As I walked onto the New Jersey PATH train headed for 33rd Street, I couldn’t escape the feeling that everyone was watching me. The German tourists had quickly made way too much room for me on the train car and a small child stood agape looking in my direction. At first I was a bit confused by these reactions since I ride this train almost every day and people usually are glued to their phones or their morning papers. It wasn’t until I caught a glimpse of my reflection in the window and saw my mask that I realized these people saw me as a spectacle rather than a regular commuter. But hey, I was in cosplay for New York Comic Con and Batgirl had to get to the Javits Convention Center somehow.
I don’t believe people just one day wake up and decide to take part in cosplay, spending their money to create the most authentic looking super suit they can; it’s something you have to be more or less raised with. I grew up in a family that cared more about if I knew all of the Spider-Man villains than if I did my math homework. To this day my comic knowledge has helped me more than geometry, so I think my parents might have been onto something. Comic conventions were always a must for me. I thought they were called “cons” because my step dad used to somewhat scam people out of their overpriced Silver Age Marvel comics. He’d give me 60 bucks for a vintage Thor issue priced at $75 and have me spin a sob story about how much I loved Valhalla but couldn’t afford it. Who would deny a 10-year-old girl her first Silver Age collector’s item? I’d walk away with a score for my step dad and the hope of the Ben and Jerry’s ice cream he had promised me on the horizon. Eventually, though, this would instill the true love of comics that I have today, along with the adoration for the characters within their paneled pages.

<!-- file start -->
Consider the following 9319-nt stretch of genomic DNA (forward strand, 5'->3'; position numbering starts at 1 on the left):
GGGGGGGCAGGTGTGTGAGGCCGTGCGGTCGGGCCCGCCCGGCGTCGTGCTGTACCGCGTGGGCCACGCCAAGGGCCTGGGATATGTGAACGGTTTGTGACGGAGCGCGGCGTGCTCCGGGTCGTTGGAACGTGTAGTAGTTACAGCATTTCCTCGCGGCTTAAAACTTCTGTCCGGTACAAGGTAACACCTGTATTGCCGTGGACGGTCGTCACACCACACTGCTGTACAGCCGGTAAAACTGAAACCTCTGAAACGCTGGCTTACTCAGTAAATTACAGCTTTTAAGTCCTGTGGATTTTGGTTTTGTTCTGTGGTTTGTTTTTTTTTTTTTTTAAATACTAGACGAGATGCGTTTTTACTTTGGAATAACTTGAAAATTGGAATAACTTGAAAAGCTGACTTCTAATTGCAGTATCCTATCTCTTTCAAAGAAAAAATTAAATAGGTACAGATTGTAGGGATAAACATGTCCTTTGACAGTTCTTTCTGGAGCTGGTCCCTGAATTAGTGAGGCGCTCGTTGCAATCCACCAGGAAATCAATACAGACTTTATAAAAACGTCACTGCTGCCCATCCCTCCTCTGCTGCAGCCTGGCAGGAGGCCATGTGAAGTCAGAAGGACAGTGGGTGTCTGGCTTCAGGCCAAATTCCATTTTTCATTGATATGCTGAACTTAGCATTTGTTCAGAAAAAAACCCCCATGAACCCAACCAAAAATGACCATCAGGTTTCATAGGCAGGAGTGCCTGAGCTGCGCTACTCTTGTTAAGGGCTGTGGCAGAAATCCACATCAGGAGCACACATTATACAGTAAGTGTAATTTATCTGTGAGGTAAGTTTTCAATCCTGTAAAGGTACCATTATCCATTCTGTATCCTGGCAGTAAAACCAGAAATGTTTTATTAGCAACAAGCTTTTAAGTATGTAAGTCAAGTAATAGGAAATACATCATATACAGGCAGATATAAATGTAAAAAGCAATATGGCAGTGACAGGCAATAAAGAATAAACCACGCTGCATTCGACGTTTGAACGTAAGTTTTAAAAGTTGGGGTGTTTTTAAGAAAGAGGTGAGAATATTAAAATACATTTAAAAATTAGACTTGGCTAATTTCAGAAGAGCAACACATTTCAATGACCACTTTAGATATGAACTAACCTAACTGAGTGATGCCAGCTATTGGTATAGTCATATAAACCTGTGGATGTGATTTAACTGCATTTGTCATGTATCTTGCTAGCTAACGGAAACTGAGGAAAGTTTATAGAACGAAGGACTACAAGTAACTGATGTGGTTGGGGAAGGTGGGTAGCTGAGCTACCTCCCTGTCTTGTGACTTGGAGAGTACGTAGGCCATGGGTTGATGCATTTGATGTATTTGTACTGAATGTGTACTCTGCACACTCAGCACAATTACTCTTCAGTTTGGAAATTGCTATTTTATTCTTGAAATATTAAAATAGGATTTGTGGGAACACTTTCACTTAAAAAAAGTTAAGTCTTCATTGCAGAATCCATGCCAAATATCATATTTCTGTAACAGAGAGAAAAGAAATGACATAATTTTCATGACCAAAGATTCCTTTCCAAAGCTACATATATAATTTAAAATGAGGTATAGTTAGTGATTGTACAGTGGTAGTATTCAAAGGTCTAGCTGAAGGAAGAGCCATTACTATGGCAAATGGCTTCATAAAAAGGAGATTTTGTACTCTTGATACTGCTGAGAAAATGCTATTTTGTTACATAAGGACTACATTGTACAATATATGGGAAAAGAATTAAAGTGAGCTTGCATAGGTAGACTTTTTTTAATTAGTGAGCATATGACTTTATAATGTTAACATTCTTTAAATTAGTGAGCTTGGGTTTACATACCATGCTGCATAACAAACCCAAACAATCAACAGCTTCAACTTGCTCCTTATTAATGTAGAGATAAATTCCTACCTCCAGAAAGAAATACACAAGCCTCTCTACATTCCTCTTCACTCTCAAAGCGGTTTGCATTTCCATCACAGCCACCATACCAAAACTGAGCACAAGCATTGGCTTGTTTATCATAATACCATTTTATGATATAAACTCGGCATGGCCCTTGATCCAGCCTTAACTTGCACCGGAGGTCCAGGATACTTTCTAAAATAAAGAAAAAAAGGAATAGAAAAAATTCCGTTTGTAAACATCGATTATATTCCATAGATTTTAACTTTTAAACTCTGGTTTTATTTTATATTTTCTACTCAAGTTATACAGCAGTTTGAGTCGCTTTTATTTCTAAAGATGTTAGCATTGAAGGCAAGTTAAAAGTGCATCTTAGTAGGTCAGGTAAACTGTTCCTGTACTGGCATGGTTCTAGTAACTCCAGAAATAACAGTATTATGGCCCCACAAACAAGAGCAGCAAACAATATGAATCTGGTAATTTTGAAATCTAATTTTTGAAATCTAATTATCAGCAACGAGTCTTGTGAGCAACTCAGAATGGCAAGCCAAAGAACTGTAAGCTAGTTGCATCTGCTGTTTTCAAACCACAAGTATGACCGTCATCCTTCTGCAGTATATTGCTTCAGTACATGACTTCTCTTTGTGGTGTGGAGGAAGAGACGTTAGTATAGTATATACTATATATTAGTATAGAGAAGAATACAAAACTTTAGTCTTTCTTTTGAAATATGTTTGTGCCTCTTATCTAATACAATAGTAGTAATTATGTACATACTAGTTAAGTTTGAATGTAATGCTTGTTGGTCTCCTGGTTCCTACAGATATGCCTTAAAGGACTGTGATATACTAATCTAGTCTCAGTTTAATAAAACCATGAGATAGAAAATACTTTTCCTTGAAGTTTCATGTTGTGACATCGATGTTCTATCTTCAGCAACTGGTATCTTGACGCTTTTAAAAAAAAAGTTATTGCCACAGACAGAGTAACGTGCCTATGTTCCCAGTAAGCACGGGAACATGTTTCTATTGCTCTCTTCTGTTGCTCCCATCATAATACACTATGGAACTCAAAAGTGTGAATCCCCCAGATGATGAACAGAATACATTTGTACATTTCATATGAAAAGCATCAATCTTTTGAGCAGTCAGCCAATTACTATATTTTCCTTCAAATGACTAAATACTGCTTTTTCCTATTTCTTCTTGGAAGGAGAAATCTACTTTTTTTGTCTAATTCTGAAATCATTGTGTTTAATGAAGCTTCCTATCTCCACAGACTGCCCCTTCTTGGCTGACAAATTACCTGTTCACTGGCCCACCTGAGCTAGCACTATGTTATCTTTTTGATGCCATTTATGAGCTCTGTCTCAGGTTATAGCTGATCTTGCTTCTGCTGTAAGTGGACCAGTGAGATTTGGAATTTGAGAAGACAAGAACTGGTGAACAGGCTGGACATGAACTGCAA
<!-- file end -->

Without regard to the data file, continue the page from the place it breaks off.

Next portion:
I’ve now been into cosplay for several years, finally realizing that October 31 didn’t have to come only once a year. Though, there is a difference between Halloween and cosplay. Cosplay is not just a costume. It’s a gateway to a performance. For the majority of Halloween you are yourself dressed as something else. You don’t walk around and meow just because you are in a cat suit. That would be weird. In cosplay however, once you don the outfit, you are that character. You take on a comic’s personalities and traits, and can even decide which story line and characteristics to follow based on your own personal nerd preferences. I like to be villains strictly from the DC Universe. It’s not that I have anything against Marvel or Dark Horse or Zenescope, I just prefer the overall DC aesthetic of their multi-layered villains like The Joker, Harley Quinn and Deathstroke. This year, however, I figured I’d switch it up for a bit and be a hero for the first time, thus my day as Batgirl began.